The Kite Runner, the stage adaptation of Khaled Husseini’s bestseller, returns to the West End for its second stint. It’s a simple and affecting tale, simply and affectingly told.
Some stage and film adaptations of books are better than the originals; but not many. In the overwhelming majority of cases, plays and films can only offer a pallid, two dimensional image of the book. In the words of Morrissey, “There’s more to life than books, you know/But not much more, not much more.”
So, if you have loved a book, the film or play version is often not only disappointing, it’s almost sacrilegious, with its reordering of events to suit a truncated narrative and its attenuated emotional range.
But that’s not to say every effort to adapt a well-loved good book for the screen or stage is a failure. In some cases, the adaptation is strong enough to not rival the book but become another entity entirely – a work of art that though inspired by the original is different enough to stand on its own two feet.
This is true of The Kite Runner, Matthew Spangler’s adaptation of Khaled Husseini’s widely read and greatly admired debut novel, which has returned to the West End at the Playhouse Theatre for a limited run.
Husseini’s novel, published in 2003, began life as a short essay when the author, who was born in Kabul in the early 1960s, learned that the Taleban had banned kite flying in his native Afghanistan. Pained by such joyless puritanism, he began work on the novel that became a meditation on sons and fathers, friendship, betrayal, race, religion, life in Afghanistan before the arrival of the Russians, and the Afghan immigrant experience in the USA.
It’s a rattling good read, a real page turner, and a deeply moving story. These virtues remain evident in the stage adaptation. It’s not a short play, but one still wants to know what happens next even if you know the story. Time passes quickly.
The tale is, perhaps, a bit soap opera, sentimental and paint by numbers, contrived to tug at the heart strings. Yet many of the best authors – one thinks of Dickens – have not eschewed the most direct path to their readers’ emotions. And in an era when the National and the Royal Court seem determined to preach at their audiences with the most indigestible and un-theatrical fare imaginable, it’s a relief to find the West End producing a play that is designed to be both pleasing and moving to the people out front.
Amir, the narrator and central character, is born a Pashtun and Sunni in pre-revolutionary Kabul. His mother died giving birth to him, and he enjoys an uncertain often painful relationship with his father Baba, a successful businessman. His family’s servant Ali is a Hazara and a Shia, the despised ethnic and religious underclass, yet Amir’s best friend is Ali’s son Hassan.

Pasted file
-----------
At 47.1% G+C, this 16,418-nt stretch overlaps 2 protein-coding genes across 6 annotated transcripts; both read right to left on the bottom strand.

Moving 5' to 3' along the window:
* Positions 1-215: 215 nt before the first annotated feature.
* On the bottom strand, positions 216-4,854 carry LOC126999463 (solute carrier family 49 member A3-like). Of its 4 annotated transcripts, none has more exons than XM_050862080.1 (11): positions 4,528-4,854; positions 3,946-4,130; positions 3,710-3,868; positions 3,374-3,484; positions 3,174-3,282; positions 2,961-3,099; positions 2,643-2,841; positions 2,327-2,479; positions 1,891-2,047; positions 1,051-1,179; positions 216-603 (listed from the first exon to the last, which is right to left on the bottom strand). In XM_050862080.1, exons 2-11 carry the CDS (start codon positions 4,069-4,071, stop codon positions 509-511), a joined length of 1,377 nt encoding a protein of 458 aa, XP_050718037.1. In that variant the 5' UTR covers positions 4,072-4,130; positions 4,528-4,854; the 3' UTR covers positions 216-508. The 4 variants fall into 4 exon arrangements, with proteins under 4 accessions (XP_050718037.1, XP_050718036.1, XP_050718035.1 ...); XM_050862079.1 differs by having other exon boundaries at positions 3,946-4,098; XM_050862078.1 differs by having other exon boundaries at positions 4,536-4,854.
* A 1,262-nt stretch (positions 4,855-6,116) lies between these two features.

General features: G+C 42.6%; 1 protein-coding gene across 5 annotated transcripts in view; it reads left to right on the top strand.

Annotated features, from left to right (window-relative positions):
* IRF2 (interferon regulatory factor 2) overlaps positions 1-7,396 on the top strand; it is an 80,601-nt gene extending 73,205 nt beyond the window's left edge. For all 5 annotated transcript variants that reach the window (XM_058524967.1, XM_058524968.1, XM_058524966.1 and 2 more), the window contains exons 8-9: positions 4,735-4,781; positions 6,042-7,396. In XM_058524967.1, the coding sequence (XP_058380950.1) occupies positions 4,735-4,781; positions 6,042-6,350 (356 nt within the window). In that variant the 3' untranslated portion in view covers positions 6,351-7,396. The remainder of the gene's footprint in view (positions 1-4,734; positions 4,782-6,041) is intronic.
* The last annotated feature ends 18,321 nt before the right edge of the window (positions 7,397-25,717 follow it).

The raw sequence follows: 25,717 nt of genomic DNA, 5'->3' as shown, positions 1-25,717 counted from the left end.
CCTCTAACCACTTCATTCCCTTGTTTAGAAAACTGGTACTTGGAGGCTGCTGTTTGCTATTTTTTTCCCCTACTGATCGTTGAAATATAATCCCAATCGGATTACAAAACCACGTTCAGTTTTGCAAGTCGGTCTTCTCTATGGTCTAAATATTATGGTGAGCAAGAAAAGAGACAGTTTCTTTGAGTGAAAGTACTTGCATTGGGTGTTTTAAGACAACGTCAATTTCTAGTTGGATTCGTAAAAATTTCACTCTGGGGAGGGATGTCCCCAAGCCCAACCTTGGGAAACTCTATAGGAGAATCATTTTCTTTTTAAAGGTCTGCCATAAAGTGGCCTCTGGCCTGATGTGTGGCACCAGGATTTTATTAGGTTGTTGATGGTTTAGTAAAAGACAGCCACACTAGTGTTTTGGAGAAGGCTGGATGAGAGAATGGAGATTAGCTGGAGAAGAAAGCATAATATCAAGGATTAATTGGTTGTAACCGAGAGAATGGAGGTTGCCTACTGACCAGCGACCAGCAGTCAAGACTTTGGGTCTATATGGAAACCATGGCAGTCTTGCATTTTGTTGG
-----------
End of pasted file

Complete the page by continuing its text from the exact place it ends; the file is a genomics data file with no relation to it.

Hassan’s something of a cipher as a character, born to be noble and suffer uncomplainingly. He lives for the slightest word of approbation from his beloved Amir, and as such is destined to be permanently disappointed.
Amir and Hassan become the champion kite flyers in Kabul, but also attract the malign attention of Assef, a local street tough and fully fledged psycho. The friendship between the two boys fractures in an act of horrifying brutality, and Amir’s failure to aid his friend in his hour of need fills him with desperate, angry shame that never leaves.
Following the Soviet invasion in 1979, Amir, now in his teens, and his dad flee to San Francisco. Here, his once proud dad is reduced to working as a gas station attendant to make ends meet while Amir eventually graduates college in creative writing. But the events of long ago and the unhealed self-loathing pulls Amir back to Kabul for a last attempt to prove his life has some validity.
The set for this production is very simple. The backdrop is a jagged skyline which first serves for Kabul, and then, with a little adjustment, for San Francisco. The stage is raked right and left, but, for the most part is entirely empty. With the exception of David Ahmad, who plays Amir both as a boy and a man, each of the remaining 12 company members play more than one role.
There is music throughout the show. Hanif Khan sits on the lip of the stage with his set of tabla drums, while the whirring of kites is created by cast members whirling large hand rattles, similar to those used by football crowds until the 1960s. This is something a book can’t do: give you the sounds of Kabul before the Taliban – ‘those big-bearded idiots’ as Baba aptly observes – took the fun out of everything.
The narrative through line for the piece is delivered by the time honoured mechanism of Amir speaking directly to the audience, often quoting sections of the novel verbatim. This is the way it’s done so often when converting large sections of exposition and inner monologue in a book to the stage, and it works fine.
If the writing in the novel is a bit paint by numbers, then so is the acting, but this is not a piece that calls for bravura performances. All the actors serve the piece admirably. Ahmad is more convincing as a man than as a boy, but there’s little else to fault in the performance. Andrei Costin is suitably pathetic as Hassan, one of life’s honourable losers, even if his accent does sound uncannily like Andy Kaufman at Latka in Taxi.
At press night the performance received such a near universal standing ovation that it was possible for a moment to imagine that this was New York, not London. New York audiences love their standing ovations; it’s their chance to get in on the act after two and half hours of enforced silence and stillness.
Perhaps London is becoming more like New York. But perhaps it’s is just starved of old-fashioned, people-pleasing tear jerkers. The Kite Runner delivers.